Perhaps, they are not the stars, but rather openings in Heaven where the love of our lost ones pours through and shines down upon us to let us know they are happy.
– Inuit legend, Author unknown
The fact that someone died by suicide does not change our love for them, their value, the impact they had on our lives, their contributions to our families and communities and our right and need to celebrate and honour their lives and accomplishments. It is how a person lived not how they died that defines someone.
Each person’s grief process is unique and depends on factors such as individual personality, relationship to the deceased, personal histories and supports. It is important to know that your feelings are normal and valid. It is also important to know that there are people who can and will help you move through this difficult journey.
Some normal responses to suicide loss:
Shock & Numbness Suicide bereavement is one of the most intensely painful experiences you are likely to undergo. The pain can be so overwhelming initially that your reaction may be to turn off some of your emotions. At some point the numbness leaves and you will need to go through the pain that is buried.
You may not fully accept the reality of the suicide. You may move in and out of denial. This is especially common in the initial phases of grief.
Deep sadness is normal. Other common feelings may include helplessness, hopelessness, fear, failure, anxiety, depression, rejection and abandonment. Remember that the world as you knew it changed the moment your loved one died. Grief impacts everything including sleep patterns, eating habits, concentration, energy levels and motivation. This is all normal.
Anger & Blame
Anger and blame may be directed towards those you perceive to be at fault. These may include doctors, counsellors, friends, family, yourself, or even the person who died.
Stigma around suicide may make it difficult to talk about the cause of your loved one’s death, for fear of being judged. It is ok to take your time to talk about your grief in ways that feel safe for you. Let family and friends know what you need from them.
Survivors of suicide often feel guilty because they feel they missed or ignored earlier warning signs of distress. Others may have decided to distance themselves from the person in order to keep themselves healthy. Guilt is a common response to suicide and yet it is important to know that you are not to blame for another person’s actions.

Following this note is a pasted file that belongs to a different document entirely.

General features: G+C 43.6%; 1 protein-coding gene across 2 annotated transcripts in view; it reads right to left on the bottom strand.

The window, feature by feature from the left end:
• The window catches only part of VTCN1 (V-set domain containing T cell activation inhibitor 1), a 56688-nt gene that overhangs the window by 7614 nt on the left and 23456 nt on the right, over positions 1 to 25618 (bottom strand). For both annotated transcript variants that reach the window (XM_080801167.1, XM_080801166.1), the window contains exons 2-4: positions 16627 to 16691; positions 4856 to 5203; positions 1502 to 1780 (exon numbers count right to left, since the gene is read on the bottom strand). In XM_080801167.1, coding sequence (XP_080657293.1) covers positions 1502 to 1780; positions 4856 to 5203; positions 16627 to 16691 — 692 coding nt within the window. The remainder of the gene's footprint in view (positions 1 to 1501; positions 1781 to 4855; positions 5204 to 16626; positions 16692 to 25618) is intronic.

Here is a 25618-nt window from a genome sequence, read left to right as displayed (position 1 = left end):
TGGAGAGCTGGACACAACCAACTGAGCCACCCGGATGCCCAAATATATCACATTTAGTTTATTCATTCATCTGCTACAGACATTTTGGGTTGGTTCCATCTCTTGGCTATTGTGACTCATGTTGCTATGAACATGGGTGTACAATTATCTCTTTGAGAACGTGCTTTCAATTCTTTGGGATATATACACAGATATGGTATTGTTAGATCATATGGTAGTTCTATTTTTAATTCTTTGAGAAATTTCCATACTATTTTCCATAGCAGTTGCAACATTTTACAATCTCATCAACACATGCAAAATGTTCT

You may feel a sense of relief after a suicide, especially if the relationship with the deceased has been difficult and chaotic, or you watched the person suffer a long time. This feeling of relief may also be mixed with feelings of guilt.
As a survivor you may ask “Why” questions over and over in an effort to understand the reason your loved one took his or her life. This is a normal part of the healing process, even if the questions are never fully answered.
You may fear that other family members or friends will die, either by suicide or another way. Fear of losing someone else is often deepened after a suicide loss.
Spiritual or religious beliefs
Spiritual beliefs and values may be compromised following a suicide death. You may question the meaning or purpose of life. Fear of rejection by your religious community may also be a factor.
Due to the intensity of the grief process, some survivors just want the pain to end and may begin to experience suicidal thoughts themselves. Having these thoughts is common and does not mean that you will act on them. However, it is important to seek help and discuss these thoughts and feelings with a trusted friend, family member or a professional.
Coping Strategies for Living with Suicide Grief
Each person‘s grief process is unique. There is no right or wrong way to grieve and there are no set time frames. “It takes as long as it takes”. Coping with a suicide loss means taking one day at a time and claiming your right to grieve in your own way and at your own pace.
Experiencing and expressing your feelings will help you move through the grief process and eventually find some relief and healing. Grief is extremely draining: mentally and physically. Make time to grieve. Let people know when you need support. Teach others how they can be most helpful to you. Do something active and practice self care: reading, journaling, walking, and deep breathing can be very helpful and healthy activities (go to to www.de-stress.ca for more tips on Mindfullness and Stress Reduction).
Many suicide survivors have found it helpful to reach out to supportive friends and family and/or helping professionals to help them deal with their feelings. Others find that reading about suicide loss and self-care for survivors has helped. Some people join or form Suicide Bereavement Groups to obtain support and guidance from other survivors who have ‘been there’. Still others participate in local/national suicide prevention organizations, raising their voices and working together to prevent further suicides in our communities.
The Embrace Life Council is currently compiling a list of suicide survivor resources, counselling and support services in each community in Nunavut. If you are aware of any such resources/supports in your community please contact our office at firstname.lastname@example.org and share this information with us so that we can in turn share it with others.